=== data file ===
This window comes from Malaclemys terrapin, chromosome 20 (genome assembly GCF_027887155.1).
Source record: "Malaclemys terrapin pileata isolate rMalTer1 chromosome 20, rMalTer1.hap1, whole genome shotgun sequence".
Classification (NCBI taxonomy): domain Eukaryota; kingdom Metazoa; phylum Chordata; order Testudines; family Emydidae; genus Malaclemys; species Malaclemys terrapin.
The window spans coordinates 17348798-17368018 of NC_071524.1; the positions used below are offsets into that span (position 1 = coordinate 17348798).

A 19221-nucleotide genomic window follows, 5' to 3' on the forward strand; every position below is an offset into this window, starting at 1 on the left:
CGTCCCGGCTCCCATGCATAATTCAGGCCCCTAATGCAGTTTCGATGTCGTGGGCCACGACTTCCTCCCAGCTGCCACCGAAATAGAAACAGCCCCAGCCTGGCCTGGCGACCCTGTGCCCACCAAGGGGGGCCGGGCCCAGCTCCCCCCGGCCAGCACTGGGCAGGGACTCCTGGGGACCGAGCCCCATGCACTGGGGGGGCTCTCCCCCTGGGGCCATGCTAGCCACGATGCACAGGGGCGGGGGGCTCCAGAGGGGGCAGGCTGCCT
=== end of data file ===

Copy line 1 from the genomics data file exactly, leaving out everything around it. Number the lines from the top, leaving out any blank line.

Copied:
This window comes from Malaclemys terrapin, chromosome 20 (genome assembly GCF_027887155.1).